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CHATTANOOGA – The Red Bank Lions flag football team hustled onto the field that December afternoon, eager to prove why they’re considered the best in the state of Tennessee. The season was long over – the grass had turned a dull yellow and the trees covering the hillside to the west were gray and bare – but the players reunited at Chattanooga’s Red Bank High School, two weeks before Christmas, for a special exhibition scrimmage. On that unseasonably warm and bright afternoon, the players experienced an early bout of spring fever, laughing and telling jokes as they lined up on the 10-yard line. Richard Wozniak (’81), the Lions’ coach and a former All-American defensive tackle for Austin Peay State University, handed a football to Micah Hutcherson, the team’s center. “He can snap it out of the shotgun,” Wozniak said as he walked slowly backward from the line of scrimmage. “No one else does that but us.” When Hutcherson leaned forward and put his right hand on the football, the rest of the players calmed down. For a moment, everything was quiet except for the passing traffic on a nearby street, and

Micah Hutcherson snaps the ball out of the shotgun during a scrimmage.

a breeze passed low over the football field, making the air rich with the odor of mud and grass. The young athletes on both sides of the line of scrimmage waited, their nerves in check, for Hutcherson to snap the ball. “It’s like they’re playing for the Super Bowl every single time they play,” Kristi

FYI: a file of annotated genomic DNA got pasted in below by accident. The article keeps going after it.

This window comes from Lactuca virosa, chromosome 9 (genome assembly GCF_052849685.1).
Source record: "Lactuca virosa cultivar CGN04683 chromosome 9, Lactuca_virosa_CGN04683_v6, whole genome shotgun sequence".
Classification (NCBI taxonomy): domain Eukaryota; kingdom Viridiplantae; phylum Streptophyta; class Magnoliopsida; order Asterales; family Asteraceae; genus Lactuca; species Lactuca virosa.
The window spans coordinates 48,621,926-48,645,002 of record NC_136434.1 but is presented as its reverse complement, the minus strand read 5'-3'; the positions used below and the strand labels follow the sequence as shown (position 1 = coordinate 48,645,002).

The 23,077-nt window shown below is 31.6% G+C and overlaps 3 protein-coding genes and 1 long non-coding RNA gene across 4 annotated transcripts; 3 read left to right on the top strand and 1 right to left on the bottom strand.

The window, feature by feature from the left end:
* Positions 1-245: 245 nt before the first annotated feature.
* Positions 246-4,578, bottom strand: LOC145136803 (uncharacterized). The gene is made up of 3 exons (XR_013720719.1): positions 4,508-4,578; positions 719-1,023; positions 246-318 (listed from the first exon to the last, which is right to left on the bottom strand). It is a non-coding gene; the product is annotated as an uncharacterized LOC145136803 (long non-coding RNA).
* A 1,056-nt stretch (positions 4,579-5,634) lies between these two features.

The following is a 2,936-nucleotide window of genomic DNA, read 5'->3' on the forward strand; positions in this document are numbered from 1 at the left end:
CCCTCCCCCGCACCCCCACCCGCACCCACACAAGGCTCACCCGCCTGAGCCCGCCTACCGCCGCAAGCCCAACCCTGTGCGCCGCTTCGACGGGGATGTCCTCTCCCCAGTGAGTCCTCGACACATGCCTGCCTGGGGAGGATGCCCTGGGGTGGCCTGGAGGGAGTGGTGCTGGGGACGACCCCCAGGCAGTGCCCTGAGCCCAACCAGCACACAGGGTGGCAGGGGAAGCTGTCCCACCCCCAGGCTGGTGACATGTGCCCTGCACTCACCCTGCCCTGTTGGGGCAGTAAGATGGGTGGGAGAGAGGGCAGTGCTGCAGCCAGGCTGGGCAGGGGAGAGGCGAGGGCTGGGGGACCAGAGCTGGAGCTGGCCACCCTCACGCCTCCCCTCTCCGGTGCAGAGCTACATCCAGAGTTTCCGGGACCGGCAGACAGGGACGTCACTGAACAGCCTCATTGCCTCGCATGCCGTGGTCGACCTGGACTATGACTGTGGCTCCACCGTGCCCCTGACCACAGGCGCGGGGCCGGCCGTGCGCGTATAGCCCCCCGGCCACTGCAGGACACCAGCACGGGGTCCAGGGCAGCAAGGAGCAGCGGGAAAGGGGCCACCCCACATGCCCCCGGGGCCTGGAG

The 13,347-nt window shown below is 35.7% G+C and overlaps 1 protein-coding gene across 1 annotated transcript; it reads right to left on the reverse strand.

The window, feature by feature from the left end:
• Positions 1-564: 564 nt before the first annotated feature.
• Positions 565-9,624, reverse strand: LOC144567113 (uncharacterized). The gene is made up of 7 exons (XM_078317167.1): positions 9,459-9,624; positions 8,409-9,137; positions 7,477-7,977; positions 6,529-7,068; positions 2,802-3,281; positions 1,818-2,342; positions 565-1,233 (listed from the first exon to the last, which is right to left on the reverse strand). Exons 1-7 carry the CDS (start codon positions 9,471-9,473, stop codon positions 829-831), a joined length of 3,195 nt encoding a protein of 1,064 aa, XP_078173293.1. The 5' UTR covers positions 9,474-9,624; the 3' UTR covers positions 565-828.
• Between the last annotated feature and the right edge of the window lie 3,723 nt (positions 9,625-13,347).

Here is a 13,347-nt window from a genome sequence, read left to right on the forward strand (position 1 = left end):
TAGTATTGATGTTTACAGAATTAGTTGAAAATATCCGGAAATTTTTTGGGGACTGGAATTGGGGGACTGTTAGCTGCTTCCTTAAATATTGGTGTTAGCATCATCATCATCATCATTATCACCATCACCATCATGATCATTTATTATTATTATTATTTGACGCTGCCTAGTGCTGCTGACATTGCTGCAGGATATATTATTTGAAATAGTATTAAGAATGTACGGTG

“It’s like they’re playing for the Super Bowl every single time they play. It gives me chills thinking about it.”

–Kristi Totherow (’79)

Totherow (’79), a special education teacher at Red Bank Middle School and Wozniak’s sister-in-law, said. “It gives me chills thinking about it.” Totherow stood in the end zone, her arms folded across her chest, and watched Hutcherson hike the ball to quarterback Cody Reed. At that moment, defensive lineman Brandon Minton came alive, rushing across the line of scrimmage. “Get him, Brandon,” Wozniak yelled.

What happened next took a mere three seconds. Just as Minton was closing in, Reed threw a high spiral toward the sideline. That’s where Devonte Clark, a utility player filling in at wide receiver, was running at a full sprint. The pass, at first, seemed overthrown, but Clark stretched out his arms and then his fingertips and he somehow was able to pull the ball to his chest. Touchdown. There was a burst of applause from the small group of spectators gathered in the end zone, but Wozniak was busy preparing his team for the second play of the day. At 54, he still has the athletic build of a defensive tackle and the thick, reddish hair he was known for on the APSU campus. He should be an intimidating presence having spent 28 years with the Metro Transit Police in Washington, D.C., but his players swarmed around him after each play. “We’re going to overload the left side for what we call a Micah special,” Wozniak said. The team set up for another pass play, but this time the defense was ready. Minton charged forward, causing Reed to under throw the pass to his receiver. The efficiency of the team on both sides

Red Bank Lions demonstrate that the game isn’t “warm and fuzzy.”



APSU Spring 2014 Alumni Magazine